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#12. The Winter of my Discontent: Training, COVID, and Bouncing Back
(More than you may want to know about how I’ve spent the last many months, but here we go!)
March 4 was the day I was supposed to be fulfilling a yearlong dream at Ironman New Zealand, as my irritating Google calendar continued to tell me until recently. Each notification reminded me of a flight I was supposed to be taking, an Airbnb I was supposed to be renting. My calendar wasn’t smart enough to realize I canceled those plans months ago—but it also couldn’t indicate that I haven’t given up.
I’ve kept training, averaging about 7-9 hours per week, just in case you’re curious how much time this strange hobby takes up. (Should I be training 10-12 hours per week instead? Yes! And now that we are getting some warmer weather, it finally may be possible!)
I have my eyes set on a November 2023 Ironman. Here’s what’s happened in the last eight months, from the point where my 70.3 story ends to where I am now, with lots of lessons learned along the way.
Productive denial: Following my successful 70.3 Victoria Half Ironman at the end of May, I was able to resist the siren song of full Ironman registration until August. All summer I tried to focus on other adventures, especially long-distance ocean swimming and training for a marathon with my husband. I tried to pretend these two activities weren’t directly related to developing skills for a later Ironman, but of course they were. The summer swimming was especially gratifying; once terrified of the ocean, I did long weekly wild swims, the longest over two miles. The summer running felt good, too, leading me to believe that it was the most important part of my fitness-building regime. Running fourteen to twenty miles on a weekend became the norm.
By end of summer, on a day when I was home alone so that no one could look over my shoulder and question my sanity, I plunked down about $900 to register for IRONMAN NZ. My heart was drumming so hard in my chest when I pushed the “confirm” button that I actually strapped on my Garmin, just to check my racing pulse. Now there was no going back.
Fundraising: I ran a fundraiser to get support for my race. (Ironmans are expensive!) The money helped fund my race fee and an inside bike trainer—about a third of the total race+trip cost. While I felt wildly uncomfortable asking friends and colleagues for help, I also felt hugely buoyed by each donation, no matter the size. In fact, the emotional benefits equaled the financial ones. To paraphrase a quote I read somewhere: “If you don’t need help, you’re not doing something hard enough.” At every stage, I have needed lots of help in this Ironman training process. Given that I’m bad at asking for and accepting help, this has been a huge and beneficial mental reorientation and a lesson I don’t want to forget, no matter how this unlikely quest ends.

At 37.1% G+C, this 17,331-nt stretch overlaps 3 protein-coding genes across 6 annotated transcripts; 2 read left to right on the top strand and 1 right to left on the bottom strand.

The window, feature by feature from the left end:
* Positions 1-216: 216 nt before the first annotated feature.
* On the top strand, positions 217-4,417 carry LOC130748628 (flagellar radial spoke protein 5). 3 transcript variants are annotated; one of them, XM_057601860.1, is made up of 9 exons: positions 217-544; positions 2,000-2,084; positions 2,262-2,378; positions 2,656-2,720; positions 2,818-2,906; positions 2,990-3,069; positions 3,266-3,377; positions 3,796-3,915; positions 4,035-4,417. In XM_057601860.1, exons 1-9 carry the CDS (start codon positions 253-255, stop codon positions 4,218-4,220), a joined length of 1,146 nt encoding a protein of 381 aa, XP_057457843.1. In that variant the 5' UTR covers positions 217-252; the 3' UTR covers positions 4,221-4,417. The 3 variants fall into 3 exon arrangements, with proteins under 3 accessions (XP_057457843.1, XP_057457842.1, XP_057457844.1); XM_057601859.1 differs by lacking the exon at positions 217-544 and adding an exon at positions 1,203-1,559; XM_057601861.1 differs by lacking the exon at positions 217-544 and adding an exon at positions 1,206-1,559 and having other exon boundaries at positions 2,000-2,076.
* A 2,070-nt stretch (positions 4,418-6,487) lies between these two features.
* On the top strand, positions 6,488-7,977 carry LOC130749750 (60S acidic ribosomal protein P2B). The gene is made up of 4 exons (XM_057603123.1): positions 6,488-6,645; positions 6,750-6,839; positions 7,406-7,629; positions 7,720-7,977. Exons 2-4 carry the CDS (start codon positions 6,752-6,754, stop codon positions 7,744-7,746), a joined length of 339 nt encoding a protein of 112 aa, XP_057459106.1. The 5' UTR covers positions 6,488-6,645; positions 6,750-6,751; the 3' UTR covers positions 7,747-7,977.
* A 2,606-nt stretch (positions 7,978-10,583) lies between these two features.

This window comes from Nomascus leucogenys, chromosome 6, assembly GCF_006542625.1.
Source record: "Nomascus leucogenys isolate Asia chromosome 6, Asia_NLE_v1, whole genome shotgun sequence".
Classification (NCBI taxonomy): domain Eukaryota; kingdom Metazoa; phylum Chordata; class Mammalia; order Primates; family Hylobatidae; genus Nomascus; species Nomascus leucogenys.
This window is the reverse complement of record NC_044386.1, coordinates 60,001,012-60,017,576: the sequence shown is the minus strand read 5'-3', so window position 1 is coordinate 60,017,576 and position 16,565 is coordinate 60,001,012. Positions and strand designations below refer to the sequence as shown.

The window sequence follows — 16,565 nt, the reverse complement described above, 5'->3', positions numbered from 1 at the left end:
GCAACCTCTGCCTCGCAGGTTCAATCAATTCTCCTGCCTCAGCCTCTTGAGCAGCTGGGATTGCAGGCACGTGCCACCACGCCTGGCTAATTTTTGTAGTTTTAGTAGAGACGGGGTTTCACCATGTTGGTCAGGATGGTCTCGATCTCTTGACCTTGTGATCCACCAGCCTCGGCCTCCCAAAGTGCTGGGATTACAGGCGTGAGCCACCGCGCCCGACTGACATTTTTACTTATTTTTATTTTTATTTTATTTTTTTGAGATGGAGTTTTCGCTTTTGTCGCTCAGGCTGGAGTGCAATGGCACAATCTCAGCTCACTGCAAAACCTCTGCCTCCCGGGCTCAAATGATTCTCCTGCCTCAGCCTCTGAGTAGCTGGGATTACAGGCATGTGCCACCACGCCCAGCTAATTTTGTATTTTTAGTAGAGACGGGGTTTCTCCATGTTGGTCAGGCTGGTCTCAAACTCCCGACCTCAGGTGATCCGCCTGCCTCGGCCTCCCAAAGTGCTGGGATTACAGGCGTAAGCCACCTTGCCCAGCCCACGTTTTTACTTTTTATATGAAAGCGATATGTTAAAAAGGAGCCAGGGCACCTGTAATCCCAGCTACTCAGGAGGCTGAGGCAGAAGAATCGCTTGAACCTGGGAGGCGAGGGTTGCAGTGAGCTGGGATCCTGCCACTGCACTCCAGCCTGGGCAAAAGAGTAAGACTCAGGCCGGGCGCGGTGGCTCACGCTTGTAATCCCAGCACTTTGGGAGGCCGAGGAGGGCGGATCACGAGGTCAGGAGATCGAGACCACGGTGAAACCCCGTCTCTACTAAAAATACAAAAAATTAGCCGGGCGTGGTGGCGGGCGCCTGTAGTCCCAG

The St. George Marathon: I expected my Oct 1 marathon to be an easy, fun vacation with my hubby before returning home to train in earnest. It was not easy. In fact, it was terrible—the worse event I’ve ever run, due to issues I had with heat-stroke, dehydration, poor pacing, and more. I wrote about it here. Even half a year later, I find myself somewhat haunted by the memories of that race, doubting things about my physical abilities I never doubted before. On the other hand, I finished the marathon. I’m still grappling with how to emphasize that thought and de-emphasize the anxiety. Working on my attitude is yet another to-do on my training checklist.
The Autumn Reckoning: My best friend gifted me six weeks of online bicycle coaching as a birthday present. This, I felt sure, would be the perfect preparation for Ironman NZ, helping me get traction in cycling, my weakest sport. I had purposefully ignored cycling all summer (except for about one ride per week) in favor of ocean swimming and marathon training, both of which eat up lots of time. I’d thought it was a smart move at the time. Wrong!
As my new coach pushed me to do workouts far beyond my abilities to the point where I had concerns about injuries, I had multiple realizations. One, I’m a hard person to coach. (Assign me a workout and I’ll do it, but I’ll also come back with several book and scholarly article references, wondering if it’s the right workout for me.)
Two, ignoring the bike all summer was a big mistake. Once you’re training for Ironman, unless you are supremely athletic, you can’t ignore any of one of the sports for long. Fitness from one domain simply doesn’t transfer completely to another. In a sense, once you’re on the road to Ironman, you are chained to that road. Sounds fun, right?